Do You Want to Help Climate Science?


Climate change engages a lot of people, especially those of us that actually read the scientific literature on the topic. While spreading the word of science is a very important task, there are probably many of you that would also want to contribute to advance the science itself. Now, there is a fun and good way to do this. And you don’t need to be a scientist yourself.

Modelling climate requires a lot of computing. In order to conduct large simulation projects you need access to one or several supercomputers. The problem is that the fastest supercomputers in the world are not available to many climate scientists (they are busy simulating nuclear weapon detonations).

One way to get the same capacity as supercomputers have is to take advantage of the collective computational power us home PC users possess. By connecting thousands of home PCs together and run models on them very large experiments can be conducted. At climateprediction a group of scientists invite people to carry out pioneering research this way. Currently more than 50.000 volunteers participate! As a comparison, the fastest supercomputer in the world (the Tianhe-1A system at National University of Defense Technology) is built up by approximately 21.000 computers. The project lets researchers explore the uncertainties in global climate predictions in unprecedented depth.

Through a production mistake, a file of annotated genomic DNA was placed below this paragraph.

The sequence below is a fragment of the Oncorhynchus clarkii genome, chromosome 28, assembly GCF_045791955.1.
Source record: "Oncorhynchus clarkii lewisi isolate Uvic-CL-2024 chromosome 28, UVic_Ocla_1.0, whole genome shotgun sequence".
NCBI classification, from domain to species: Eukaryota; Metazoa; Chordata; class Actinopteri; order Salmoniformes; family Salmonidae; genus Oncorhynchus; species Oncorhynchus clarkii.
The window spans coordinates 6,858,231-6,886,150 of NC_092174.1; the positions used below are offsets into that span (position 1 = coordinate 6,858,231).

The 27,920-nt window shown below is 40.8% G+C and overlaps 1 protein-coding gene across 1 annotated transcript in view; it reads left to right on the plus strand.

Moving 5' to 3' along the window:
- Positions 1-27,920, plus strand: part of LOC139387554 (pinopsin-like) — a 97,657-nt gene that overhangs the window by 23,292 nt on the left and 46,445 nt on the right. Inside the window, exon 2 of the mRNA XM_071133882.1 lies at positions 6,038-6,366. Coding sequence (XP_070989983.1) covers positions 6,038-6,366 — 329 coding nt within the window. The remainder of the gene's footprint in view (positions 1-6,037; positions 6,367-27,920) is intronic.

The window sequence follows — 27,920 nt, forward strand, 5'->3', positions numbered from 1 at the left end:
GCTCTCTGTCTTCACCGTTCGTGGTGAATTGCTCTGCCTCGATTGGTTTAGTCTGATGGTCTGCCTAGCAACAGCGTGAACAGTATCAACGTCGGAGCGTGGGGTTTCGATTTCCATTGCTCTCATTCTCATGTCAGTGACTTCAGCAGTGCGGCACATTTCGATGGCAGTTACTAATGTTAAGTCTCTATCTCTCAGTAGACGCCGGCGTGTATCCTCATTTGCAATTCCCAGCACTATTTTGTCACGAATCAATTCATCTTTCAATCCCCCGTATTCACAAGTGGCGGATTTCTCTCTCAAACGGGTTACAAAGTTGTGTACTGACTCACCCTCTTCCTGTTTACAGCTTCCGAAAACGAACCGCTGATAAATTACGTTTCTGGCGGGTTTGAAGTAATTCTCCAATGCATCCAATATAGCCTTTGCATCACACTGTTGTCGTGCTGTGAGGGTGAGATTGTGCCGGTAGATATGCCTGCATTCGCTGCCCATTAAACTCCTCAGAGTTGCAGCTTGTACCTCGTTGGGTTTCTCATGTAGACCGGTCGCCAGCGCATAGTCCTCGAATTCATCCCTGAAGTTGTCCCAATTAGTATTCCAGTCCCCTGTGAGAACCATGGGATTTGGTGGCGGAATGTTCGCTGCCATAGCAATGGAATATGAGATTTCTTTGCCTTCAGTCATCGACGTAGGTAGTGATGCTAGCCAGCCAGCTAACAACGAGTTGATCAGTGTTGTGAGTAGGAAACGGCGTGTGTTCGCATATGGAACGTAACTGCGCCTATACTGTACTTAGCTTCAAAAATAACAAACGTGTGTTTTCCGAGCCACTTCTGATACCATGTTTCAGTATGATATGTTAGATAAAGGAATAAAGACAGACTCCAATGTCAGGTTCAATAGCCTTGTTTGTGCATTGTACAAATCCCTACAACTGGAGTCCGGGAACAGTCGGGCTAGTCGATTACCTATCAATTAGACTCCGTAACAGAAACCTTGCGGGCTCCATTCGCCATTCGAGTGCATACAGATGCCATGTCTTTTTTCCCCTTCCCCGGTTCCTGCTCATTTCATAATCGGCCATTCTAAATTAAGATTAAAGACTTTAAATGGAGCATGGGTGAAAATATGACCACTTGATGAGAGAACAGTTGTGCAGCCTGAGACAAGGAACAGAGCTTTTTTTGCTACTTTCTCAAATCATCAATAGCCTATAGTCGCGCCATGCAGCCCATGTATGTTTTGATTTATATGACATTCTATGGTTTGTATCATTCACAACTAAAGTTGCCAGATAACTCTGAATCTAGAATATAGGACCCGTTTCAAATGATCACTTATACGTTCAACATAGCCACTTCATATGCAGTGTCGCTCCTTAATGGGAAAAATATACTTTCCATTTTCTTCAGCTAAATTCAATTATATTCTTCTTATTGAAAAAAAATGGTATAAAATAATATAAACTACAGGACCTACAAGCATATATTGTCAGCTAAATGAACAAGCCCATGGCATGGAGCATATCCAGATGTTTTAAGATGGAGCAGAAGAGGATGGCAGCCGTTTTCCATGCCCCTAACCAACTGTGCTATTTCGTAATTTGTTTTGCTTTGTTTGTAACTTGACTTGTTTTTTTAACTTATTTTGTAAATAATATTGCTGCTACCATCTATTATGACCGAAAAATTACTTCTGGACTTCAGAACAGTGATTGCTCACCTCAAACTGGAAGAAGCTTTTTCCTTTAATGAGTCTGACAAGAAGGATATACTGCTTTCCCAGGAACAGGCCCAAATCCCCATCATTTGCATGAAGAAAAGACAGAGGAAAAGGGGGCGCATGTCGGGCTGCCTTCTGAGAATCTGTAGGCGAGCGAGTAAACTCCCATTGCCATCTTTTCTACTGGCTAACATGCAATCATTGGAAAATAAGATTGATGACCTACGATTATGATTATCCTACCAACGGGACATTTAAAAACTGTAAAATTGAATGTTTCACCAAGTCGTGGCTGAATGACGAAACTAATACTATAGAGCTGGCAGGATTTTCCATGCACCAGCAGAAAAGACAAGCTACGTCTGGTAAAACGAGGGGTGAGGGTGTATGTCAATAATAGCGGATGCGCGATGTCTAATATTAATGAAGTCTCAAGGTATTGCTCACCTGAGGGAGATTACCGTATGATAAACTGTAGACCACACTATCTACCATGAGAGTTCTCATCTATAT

How does it work?

You participate by donating computer time. You do so by downloading their software which contains a climate model. The model will be running in the background (when you want it to) so it will not distract you from debunking perplexed “sceptics” on the internet or keep you from using your computer in any other way. If you like, you can follow the progression of the simulation through a graphics interface.

Snapshot of Simulation

Installation is easy and it’s good idea to join now because they are in an interesting phase of the project. Most testing and calibration is done and the forecast of the future climate have started.


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